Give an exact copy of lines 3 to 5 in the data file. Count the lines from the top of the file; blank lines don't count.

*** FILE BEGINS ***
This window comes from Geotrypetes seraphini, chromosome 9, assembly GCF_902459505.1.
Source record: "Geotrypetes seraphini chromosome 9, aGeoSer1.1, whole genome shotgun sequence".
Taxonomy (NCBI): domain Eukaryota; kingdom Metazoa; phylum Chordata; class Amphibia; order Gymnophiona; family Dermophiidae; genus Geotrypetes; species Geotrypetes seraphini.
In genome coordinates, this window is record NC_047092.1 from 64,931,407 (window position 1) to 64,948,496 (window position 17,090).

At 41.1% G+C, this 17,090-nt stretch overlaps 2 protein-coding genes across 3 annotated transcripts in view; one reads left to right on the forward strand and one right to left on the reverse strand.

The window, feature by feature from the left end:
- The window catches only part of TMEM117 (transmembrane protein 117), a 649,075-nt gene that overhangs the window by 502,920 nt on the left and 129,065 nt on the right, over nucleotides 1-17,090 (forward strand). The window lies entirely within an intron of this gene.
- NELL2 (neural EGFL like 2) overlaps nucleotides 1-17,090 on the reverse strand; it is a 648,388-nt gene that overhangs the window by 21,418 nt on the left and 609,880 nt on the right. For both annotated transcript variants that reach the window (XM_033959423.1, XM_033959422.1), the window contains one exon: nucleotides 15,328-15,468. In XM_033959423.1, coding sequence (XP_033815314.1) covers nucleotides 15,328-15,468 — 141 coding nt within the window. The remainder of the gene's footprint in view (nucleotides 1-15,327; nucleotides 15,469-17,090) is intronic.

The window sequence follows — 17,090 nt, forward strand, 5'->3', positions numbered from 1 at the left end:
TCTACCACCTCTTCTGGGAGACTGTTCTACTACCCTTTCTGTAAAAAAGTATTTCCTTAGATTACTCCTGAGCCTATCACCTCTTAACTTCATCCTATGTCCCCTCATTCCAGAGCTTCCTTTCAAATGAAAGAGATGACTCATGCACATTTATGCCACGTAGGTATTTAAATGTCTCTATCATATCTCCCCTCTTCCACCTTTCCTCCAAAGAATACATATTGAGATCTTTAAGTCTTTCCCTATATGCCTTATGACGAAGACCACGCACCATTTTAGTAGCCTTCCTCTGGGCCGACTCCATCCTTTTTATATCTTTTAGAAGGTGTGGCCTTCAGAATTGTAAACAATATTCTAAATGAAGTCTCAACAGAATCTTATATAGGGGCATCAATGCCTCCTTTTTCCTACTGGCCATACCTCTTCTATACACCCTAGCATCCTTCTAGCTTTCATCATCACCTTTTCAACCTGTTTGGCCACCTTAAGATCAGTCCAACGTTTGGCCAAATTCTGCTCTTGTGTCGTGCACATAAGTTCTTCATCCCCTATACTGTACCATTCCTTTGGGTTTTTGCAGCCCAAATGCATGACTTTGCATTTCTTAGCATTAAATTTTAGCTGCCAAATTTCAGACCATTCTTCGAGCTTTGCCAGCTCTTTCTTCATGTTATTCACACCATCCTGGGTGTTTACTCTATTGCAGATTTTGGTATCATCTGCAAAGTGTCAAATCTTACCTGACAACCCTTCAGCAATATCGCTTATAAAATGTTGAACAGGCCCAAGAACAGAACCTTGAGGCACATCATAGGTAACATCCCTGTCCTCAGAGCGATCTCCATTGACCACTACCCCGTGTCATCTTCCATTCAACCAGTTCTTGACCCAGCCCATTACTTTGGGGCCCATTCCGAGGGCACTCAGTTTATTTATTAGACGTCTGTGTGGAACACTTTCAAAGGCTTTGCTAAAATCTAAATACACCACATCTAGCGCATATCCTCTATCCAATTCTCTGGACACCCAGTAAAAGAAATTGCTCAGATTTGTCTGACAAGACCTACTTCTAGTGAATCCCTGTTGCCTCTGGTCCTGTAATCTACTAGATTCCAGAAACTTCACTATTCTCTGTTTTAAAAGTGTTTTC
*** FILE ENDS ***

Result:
Taxonomy (NCBI): domain Eukaryota; kingdom Metazoa; phylum Chordata; class Amphibia; order Gymnophiona; family Dermophiidae; genus Geotrypetes; species Geotrypetes seraphini.
In genome coordinates, this window is record NC_047092.1 from 64,931,407 (window position 1) to 64,948,496 (window position 17,090).

At 41.1% G+C, this 17,090-nt stretch overlaps 2 protein-coding genes across 3 annotated transcripts in view; one reads left to right on the forward strand and one right to left on the reverse strand.